The number of new listings in King County increased at the highest rate in more than a year. But, they were grabbed up quickly, with most homes selling in well under 30 days. The shortage of homes for sale propelled prices up, with the median home price in King County jumping 15 percent over the same time last year to $630,000.
Seattle remains the hottest real estate market in the country, with prices rising here at more than double the national rate. Rents in Seattle are also rising faster than almost anywhere else in the country, pushing more people into the home buying market. High demand and slim supply helped boost the median price of a single-family home nearly 18 percent to $735,000.
The median price of a single-family home in Snohomish County in October was $440,000, an increase of 14 percent over the prior year. The market here may be moderating slightly. Brokers note that while multiple offers are continuing, listings are experiencing longer market times and fewer above-list price offers.
The Washington State economy added 79,600 new jobs over the past 12 months—an impressive growth rate of 2.4%, and well above the national growth rate of 1.2%. However, as we anticipated in last quarter’s report, we continue to see a modest slowdown in the growth rate as the state grows closer to full employment. Growth has been broad-based, with expansion in all major job sectors other than Aerospace (a function of a slowdown at Boeing). Given the current rate of expansion, I am raising my employment forecast and now predict that Washington will add 81,000 new jobs in 2017.
Given the robust job market, it is unsurprising that the state unemployment rate continues to fall. The current unemployment rate in Washington State is 4.6% and we are essentially at full employment. Additionally, all counties contained within this report reported either a drop or stability in their unemployment rate from a year ago. I maintain my belief that the Washington State economy will continue to outperform the U.S. as a whole. Given such a strong expansion, we should also expect solid income growth across Western Washington.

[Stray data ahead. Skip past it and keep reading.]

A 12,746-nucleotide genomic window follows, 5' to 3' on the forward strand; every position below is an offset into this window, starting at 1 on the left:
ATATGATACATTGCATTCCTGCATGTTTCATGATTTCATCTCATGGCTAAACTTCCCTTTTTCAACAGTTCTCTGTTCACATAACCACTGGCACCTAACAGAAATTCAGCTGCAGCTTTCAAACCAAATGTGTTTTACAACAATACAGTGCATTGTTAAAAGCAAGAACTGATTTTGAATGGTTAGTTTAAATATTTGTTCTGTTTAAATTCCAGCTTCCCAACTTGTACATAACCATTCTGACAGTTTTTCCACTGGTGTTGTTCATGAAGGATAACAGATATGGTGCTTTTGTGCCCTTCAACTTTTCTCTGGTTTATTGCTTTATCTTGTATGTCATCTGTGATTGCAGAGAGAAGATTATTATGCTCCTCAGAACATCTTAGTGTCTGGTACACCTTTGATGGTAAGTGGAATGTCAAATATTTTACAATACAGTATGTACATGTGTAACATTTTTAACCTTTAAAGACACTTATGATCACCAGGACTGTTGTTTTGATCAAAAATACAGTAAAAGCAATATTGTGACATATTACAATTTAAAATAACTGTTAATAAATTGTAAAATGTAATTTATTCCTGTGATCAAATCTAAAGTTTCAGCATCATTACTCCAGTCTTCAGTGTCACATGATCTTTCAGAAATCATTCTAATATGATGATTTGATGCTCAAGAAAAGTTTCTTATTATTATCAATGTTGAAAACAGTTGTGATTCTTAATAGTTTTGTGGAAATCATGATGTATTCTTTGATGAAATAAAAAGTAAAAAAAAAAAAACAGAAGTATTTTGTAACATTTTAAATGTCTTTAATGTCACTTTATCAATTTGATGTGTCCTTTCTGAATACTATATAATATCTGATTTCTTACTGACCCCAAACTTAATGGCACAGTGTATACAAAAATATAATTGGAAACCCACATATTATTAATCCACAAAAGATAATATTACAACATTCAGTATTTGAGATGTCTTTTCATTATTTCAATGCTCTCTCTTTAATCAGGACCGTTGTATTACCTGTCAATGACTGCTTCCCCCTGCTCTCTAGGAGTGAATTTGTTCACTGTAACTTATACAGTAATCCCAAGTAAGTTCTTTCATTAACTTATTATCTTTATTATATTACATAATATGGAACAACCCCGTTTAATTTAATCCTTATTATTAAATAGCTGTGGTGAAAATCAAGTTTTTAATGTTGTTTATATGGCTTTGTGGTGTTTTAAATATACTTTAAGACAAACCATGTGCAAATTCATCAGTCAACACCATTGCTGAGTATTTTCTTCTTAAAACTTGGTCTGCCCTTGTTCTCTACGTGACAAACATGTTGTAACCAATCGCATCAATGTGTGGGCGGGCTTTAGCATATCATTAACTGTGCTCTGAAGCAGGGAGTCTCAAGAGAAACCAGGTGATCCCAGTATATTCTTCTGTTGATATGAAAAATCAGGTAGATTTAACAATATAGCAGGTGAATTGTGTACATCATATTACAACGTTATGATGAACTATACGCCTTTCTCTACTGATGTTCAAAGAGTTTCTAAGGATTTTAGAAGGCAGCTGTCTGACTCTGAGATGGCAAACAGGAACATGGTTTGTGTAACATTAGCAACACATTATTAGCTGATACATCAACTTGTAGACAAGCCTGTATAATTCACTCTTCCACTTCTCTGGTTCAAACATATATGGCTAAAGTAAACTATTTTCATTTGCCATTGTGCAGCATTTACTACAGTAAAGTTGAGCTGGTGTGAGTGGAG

Home Sales Activity
- There were 25,312 home sales during the third quarter of 2017. This is an increase of 3.6% over the same period in 2016.
- Clallam County maintains its number one position for sales growth over the past 12 months. Only four other counties saw double-digit gains in sales. This demonstrates continuing issues with the low supply of listings. There were modest declines in sales activity in six counties.
- The market remains remarkably tight with listing inventory down by 14.2% when compared to the third quarter of 2016. But inventory is up a significant 32% compared to the second quarter of this year. Pending sales rose by 5.2% over the same quarter a year ago, which suggests that closings in Q4 will still be robust.
- The key takeaway from this data is that inventory is still very low, and the situation is unlikely to improve through the balance of the year.
- Given tight supply levels, it is unsurprising to see very solid price growth across the Western Washington counties. Year-over-year, average prices rose 12.3% to $474,184. This is 0.9% higher than seen in the second quarter of this year.
- With demand far exceeding supply, price growth in Western Washington continues to trend well above the longterm average. As I do not expect to see the new home market expand at any significant pace, there will be continued pressure on the resale market, which will cause home prices to continue to rise at above-average rates.
- When compared to the same period a year ago, price growth was most pronounced in Grays Harbor County where sale prices were 20.1% higher than the third quarter of 2016. Nine additional counties experienced double-digit price growth.